[arin-ppml] Initial ISP Allocation Policy

Owen DeLong owen at delong.com
Fri Jul 19 10:52:42 EDT 2013

On Jul 19, 2013, at 9:27 AM, "Alexander, Daniel" <Daniel_Alexander at Cable.Comcast.com> wrote:

> Owen,
> I don't think you work for Comcast or Starbucks, so speaking for them as
> to what they expect is incorrect. I do work for one of them and cannot
> speak for what they expect.

In general, I would agree with you.

In this specific case, I'll argue that I have relatively direct knowledge…

1.	I am a Comcast customer and it has been made very clear to me through multiple interactions
	with them that my attaching a router and having a network infrastructure within my premises
	attached to their service is not a surprise to them and well within their expectations.

2.	If you believe I am wrong about Starbucks, I suggest this experiment (yes, I have tried this):

	1.	Bring several devices and a router with you to Starbucks.
	2.	Connect the router to the Starbucks Wifi and use it to run a LAN for the other devices
		treating the Starbucks wifi as an upstream connection.

	In each and every case where I have conducted this experiment, Starbucks has chosen to make
	it clear to me that this is an unexpected and unwelcome use of their network.

So… While I don't work for either one of them, both have chosen to communicate their expectations to me during my actual use of their services and I have chosen to repeat what was communicated to me here.


> -Dan Alexander
> Speaking only for myself and not representing my employer
> On 7/18/13 11:59 PM, "Owen DeLong" <owen at delong.com> wrote:
>> Sent from my iPad
>> On Jul 18, 2013, at 1:13 AM, William Herrin <bill at herrin.us> wrote:
>>> On Wed, Jul 17, 2013 at 8:54 PM, Owen DeLong <owen at delong.com> wrote:
>>>> On Jul 17, 2013, at 5:00 PM, William Herrin <bill at herrin.us> wrote:
>>>>> On Wed, Jul 17, 2013 at 5:18 PM, Owen DeLong <owen at delong.com> wrote:
>>>>>> On Jul 17, 2013, at 4:34 PM, William Herrin <bill at herrin.us> wrote:
>>>>>>> What about Comcast? They're in the business of providing cable
>>>>>>> television service. They'll also provide you with Internet access on
>>>>>>> the same coax cable with the modem they rent you.
>>>>>>> ISP or end-user?
>>>>>> The service is intended to be used to connect customer-owned
>>>>>> equipment to the internet. As such, they are clearly in the LIR/ISP
>>>>>> realm.
>>>>> Starbucks, Hilton, they have large sections of the operation dedicated
>>>>> to connecting customer-owned equipment to the Internet.
>>>> Permit me to rephraseŠ The service (in the case of Comcast) is
>>>> intended to connect customer-owned networking equipment to the
>>>> internet (e.g. routers, bridges, etc.). In the case of Starbucks,
>>>> Hilton, etc., the expectation is that you are connecting a terminal
>>>> host and not a packet forwarding device.
>>> Huh? Comcast is an ISP because they give you a modem to connect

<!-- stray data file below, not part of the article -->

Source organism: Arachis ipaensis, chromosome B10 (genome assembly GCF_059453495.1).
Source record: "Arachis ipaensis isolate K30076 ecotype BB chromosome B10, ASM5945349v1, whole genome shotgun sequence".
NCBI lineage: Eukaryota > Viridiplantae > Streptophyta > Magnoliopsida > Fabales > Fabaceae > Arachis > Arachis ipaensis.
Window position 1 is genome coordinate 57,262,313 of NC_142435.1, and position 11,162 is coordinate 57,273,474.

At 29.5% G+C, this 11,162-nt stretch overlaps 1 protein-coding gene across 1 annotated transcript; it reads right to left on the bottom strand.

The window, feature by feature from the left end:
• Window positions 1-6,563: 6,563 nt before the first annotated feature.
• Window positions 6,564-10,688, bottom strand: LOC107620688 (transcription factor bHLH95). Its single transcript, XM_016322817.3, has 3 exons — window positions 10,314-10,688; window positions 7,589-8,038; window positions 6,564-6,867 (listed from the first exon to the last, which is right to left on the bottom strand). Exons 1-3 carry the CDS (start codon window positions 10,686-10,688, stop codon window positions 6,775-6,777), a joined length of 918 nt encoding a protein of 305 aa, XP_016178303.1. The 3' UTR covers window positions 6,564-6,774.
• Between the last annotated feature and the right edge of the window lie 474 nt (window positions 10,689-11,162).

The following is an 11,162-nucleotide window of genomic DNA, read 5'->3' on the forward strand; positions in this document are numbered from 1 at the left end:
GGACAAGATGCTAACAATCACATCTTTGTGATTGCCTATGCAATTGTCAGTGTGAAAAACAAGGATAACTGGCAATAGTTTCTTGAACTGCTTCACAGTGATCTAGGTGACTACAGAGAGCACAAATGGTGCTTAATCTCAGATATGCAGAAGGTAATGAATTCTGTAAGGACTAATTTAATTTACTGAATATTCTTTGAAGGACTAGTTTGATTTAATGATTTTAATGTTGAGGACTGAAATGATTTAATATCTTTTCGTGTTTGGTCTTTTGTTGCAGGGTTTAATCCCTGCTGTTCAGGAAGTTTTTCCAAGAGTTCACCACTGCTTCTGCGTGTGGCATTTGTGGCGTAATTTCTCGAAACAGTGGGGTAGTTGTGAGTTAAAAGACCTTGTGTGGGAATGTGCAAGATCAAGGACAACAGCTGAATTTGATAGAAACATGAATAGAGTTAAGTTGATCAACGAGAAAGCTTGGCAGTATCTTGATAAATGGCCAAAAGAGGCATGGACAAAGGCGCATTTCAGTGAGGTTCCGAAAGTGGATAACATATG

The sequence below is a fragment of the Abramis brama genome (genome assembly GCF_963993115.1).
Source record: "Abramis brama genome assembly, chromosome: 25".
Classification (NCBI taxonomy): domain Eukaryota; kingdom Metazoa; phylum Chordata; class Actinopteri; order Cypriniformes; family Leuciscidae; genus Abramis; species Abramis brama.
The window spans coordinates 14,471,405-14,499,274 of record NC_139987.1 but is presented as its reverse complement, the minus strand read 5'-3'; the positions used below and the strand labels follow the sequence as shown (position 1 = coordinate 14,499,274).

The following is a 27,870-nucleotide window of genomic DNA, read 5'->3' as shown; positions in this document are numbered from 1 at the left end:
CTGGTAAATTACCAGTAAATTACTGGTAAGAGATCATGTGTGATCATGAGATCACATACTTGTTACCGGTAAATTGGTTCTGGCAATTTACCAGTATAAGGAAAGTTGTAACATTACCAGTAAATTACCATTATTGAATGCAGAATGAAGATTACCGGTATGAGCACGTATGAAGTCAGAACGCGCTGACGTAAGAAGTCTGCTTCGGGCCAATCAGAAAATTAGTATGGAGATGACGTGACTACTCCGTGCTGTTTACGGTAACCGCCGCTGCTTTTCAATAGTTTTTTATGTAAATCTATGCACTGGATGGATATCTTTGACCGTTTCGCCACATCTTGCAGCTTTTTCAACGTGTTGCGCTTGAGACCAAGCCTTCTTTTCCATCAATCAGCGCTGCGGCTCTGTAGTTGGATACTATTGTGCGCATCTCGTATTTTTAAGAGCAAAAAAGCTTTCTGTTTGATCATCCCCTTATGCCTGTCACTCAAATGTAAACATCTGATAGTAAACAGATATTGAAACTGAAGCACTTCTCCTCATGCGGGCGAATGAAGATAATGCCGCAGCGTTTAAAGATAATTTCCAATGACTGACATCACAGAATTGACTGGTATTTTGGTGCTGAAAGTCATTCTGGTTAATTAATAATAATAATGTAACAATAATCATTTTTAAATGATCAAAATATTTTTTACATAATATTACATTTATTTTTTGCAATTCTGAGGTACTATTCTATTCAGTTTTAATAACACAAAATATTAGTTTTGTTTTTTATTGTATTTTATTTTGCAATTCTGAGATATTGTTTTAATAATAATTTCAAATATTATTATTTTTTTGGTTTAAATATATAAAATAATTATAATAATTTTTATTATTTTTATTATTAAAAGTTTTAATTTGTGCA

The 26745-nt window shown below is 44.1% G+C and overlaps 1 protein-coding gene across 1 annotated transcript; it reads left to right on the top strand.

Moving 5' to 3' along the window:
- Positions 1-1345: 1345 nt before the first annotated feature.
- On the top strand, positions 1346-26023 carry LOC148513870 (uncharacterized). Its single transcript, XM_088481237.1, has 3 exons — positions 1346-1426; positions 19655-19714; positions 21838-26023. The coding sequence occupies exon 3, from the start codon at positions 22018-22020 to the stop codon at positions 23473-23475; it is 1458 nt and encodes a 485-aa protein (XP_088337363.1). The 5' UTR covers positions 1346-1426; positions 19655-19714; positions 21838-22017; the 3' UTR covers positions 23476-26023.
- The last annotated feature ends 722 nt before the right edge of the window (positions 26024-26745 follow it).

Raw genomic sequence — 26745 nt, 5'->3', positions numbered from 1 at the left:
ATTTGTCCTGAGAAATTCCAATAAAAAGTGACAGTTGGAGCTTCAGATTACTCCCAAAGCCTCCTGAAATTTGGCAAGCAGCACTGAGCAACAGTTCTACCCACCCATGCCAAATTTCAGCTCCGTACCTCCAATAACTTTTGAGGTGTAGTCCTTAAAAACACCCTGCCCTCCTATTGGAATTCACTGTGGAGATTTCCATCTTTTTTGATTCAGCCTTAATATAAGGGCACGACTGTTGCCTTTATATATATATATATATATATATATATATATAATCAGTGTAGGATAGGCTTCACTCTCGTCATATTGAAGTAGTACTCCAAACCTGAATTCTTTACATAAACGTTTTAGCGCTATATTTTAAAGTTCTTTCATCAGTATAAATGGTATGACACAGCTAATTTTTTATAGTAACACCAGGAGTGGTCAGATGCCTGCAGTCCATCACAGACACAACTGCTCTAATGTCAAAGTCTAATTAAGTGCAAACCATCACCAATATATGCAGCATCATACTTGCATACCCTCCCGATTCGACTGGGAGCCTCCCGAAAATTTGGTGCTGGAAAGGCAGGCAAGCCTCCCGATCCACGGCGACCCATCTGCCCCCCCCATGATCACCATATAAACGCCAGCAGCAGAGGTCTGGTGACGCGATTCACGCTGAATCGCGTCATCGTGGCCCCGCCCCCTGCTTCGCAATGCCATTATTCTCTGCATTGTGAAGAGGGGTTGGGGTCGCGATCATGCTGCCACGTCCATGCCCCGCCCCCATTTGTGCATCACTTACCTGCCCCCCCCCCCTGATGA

>>> between the coax and your ethernet port but Starbucks isn't because
>>> you connect to a wifi access point instead?
>> Comcast expects most of their customers to be attaching routers, not
>> computers to the modem.
>> Starbucks does NOT expect you to be associating a router with their wifi.
>> I thought I was pretty clear about that above, but perhaps you have
>> trouble understanding the distinction I am drawing between packet
>> forwarding equipment and packet terminating hosts. I thought I was clear,
>> I apologize if I was not.
>>>> I think getting into this level of semantic detail is a clear case of
>>>> reductio ad absurdum.
>>> I'll say it is!
>> You went there.
>>> The point here is that 21st century networks don't look like the
>>> dialup+webhost ISP of 1997, nor do they look like the "our employees
>>> have Netscape and Eudora" end-user of 1997. Attempts to shoehorn 21st
>>> century networks into those obsolete definitions frankly come up
>>> looking pretty stupid.
>> That doesn't mean that one size fits all, either.
>>> What we *do* see is organizations managing IP addresses in several ways:
>>> 1. assigned to organization-owned infrastructure under the control of
>>> the organization's employees
>> End-user.
>>> 2. assigned long-term to exclusive use by the organization's customers
>>> or users
>> LIR/ISP in most cases.
>>> 3. ephemerally assigned to exclusive use by the organization's
>>> customers or users
>> Could go either way, but most likely LIR/ISP if customers and End-user if
>> users.
>>> 4. reserved for future use
>> Not sure what this means in this context, so very hard to make a
>> meaningful reply.
>>> And we see that most organizations do a mix of all of these things,
>>> not one or the other.
>> Actually, I would say that most organizations fit into 1 or 2 pretty
>> readily most of the time and we are seeing a growing, but still small
>> number of corner cases that are more difficult to classify.
>> Nonetheless, treating all organizations the same would definitely be
>> either grossly unfair to those in category 1, grossly unfair to those in
>> category 2, or both IMHO.
>> Owen
>> _______________________________________________
>> You are receiving this message because you are subscribed to
>> the ARIN Public Policy Mailing List (ARIN-PPML at arin.net).
>> Unsubscribe or manage your mailing list subscription at:
>> http://lists.arin.net/mailman/listinfo/arin-ppml
>> Please contact info at arin.net if you experience any issues.

More information about the ARIN-PPML mailing list